But all that aside

I find it amazing that the largest invertebrate may also be a contender for the largest geographic range of a species.  Not even land can stop the giant squid. It is clear that there is much that remains a enigma about these ocean giants including the evolutionary history and biology that could achieve such a feat.

Winkelmann, Campos, Strugnell, Cherel, Smith, Kubodera, Allcock, Kampmann, Schroeder, Guerra, Norman, Finn, Ingrao, Clarke & Gilbert. 2013. Mitochondrial genome diversity and population structure of the giant squid Architeuthis: genetics sheds new light on one of the most enigmatic marine species. Proc Roy Soc B http://dx.doi.org/10.1098/rspb.2013.0273

Dr. M (1618 Posts)

Craig McClain is the Assistant Director of Science for the National Evolutionary Synthesis Center, created to facilitate research to address fundamental questions in evolutionary science. He has conducted deep-sea research for 11 years and published over 40 papers in the area. He has participated in dozens of expeditions taking him to the Antarctic and the most remote regions of the Pacific and Atlantic. Craig’s research focuses mainly on marine systems and particularly the biology of body size, biodiversity, and energy flow. He focuses often on deep-sea systems as a natural test of the consequences of energy limitation on biological systems. He is the author and chief editor of Deep-Sea News, a popular deep-sea themed blog, rated the number one ocean blog on the web and winner of numerous awards. Craig’s popular writing has been featured in Cosmos, Science Illustrated, American Scientist, Wired, Mental Floss, and the Open Lab: The Best Science Writing on the Web.





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One comment on “23 Species Giant Squid or Just 1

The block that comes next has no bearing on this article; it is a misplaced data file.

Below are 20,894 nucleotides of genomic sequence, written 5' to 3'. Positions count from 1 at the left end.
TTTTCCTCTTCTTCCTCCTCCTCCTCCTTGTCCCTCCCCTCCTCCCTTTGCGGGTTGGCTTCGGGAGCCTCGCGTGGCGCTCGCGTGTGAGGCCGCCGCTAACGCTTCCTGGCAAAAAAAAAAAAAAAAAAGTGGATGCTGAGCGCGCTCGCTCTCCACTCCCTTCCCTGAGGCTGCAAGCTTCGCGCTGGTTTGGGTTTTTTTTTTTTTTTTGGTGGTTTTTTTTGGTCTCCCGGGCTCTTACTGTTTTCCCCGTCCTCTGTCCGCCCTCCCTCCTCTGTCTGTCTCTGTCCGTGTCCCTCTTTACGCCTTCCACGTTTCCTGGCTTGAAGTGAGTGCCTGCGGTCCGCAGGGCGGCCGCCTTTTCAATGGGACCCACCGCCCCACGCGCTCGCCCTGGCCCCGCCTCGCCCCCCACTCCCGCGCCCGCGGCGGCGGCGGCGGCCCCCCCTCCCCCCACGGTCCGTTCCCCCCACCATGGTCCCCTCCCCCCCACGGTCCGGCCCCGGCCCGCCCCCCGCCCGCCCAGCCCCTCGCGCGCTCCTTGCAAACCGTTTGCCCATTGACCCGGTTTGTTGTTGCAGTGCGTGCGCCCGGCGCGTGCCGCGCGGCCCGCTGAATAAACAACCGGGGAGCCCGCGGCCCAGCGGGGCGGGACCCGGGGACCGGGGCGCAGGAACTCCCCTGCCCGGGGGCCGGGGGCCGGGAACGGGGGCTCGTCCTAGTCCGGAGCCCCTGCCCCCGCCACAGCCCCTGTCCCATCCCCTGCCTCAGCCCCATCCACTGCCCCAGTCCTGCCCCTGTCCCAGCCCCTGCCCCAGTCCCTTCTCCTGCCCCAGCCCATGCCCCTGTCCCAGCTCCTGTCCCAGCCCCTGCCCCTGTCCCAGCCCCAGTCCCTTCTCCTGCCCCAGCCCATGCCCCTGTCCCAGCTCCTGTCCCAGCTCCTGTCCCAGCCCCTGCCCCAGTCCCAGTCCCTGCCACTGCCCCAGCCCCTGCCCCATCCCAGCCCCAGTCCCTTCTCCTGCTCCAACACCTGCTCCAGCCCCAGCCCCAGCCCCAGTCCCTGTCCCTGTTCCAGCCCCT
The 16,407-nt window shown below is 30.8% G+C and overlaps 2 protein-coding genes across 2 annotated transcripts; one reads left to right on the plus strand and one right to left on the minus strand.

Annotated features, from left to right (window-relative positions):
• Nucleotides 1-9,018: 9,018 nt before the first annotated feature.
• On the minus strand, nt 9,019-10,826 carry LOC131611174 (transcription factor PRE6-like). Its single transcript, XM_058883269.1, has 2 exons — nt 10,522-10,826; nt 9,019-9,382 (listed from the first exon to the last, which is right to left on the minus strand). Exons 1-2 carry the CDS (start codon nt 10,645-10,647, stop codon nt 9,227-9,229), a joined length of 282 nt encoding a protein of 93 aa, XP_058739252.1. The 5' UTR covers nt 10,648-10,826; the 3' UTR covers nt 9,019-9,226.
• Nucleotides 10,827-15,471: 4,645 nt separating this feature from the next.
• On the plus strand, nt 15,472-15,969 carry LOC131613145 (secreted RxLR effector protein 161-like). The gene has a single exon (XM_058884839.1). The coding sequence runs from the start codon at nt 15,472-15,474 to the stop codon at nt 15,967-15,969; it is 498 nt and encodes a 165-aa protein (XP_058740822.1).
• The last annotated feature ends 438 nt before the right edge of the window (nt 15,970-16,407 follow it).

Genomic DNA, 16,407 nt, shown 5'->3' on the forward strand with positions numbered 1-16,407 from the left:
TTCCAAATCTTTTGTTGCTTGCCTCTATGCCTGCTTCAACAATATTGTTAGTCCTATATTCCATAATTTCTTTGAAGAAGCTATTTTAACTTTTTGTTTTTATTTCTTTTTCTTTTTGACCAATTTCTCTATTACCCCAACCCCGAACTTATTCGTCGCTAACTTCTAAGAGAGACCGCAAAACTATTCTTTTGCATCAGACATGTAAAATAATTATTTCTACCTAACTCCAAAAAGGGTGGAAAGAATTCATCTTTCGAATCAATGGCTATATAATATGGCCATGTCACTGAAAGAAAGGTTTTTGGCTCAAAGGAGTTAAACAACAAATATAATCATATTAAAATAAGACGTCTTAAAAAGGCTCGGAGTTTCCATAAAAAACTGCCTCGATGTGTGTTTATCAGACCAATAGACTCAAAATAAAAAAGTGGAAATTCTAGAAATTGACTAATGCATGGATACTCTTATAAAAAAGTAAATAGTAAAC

1. I was lucky enough to handle an Architeuthis in Pompano Florida in 1994 with Clyde on the phone(a bar story in itself) and I still have a couple of pickled suckers in a jar at home on my bar…
    At that time I was studying American crocodile salinity tolerance. Crocodile species (corcodilinae) differ wildly in phenotype, but there has been suggestion that they are all “ecotypes” rather than species. Hybridization is documented between a number of “species” producing reproductively viable offspring. This is troubling for those of us in South Florida where currently there are (at least) 3 nile crocodiles loose in connected waterways adjacent to our native croc (C acutus) habitats.
    The diversity seen in “giant squids” might be an ecotype where differences are driven by habitat differences, or feeding / hunting strategies/methods

    Side note- after more t han a decade of having no local sightings, we had record number of Tremoctopus (violaceious (6) and gelatus (1) ) sightings in the South Florida area From January to August 2010. They also coincided with a few mola sightings/stranginds, possibly due to some locally unusual hydrological event(s)?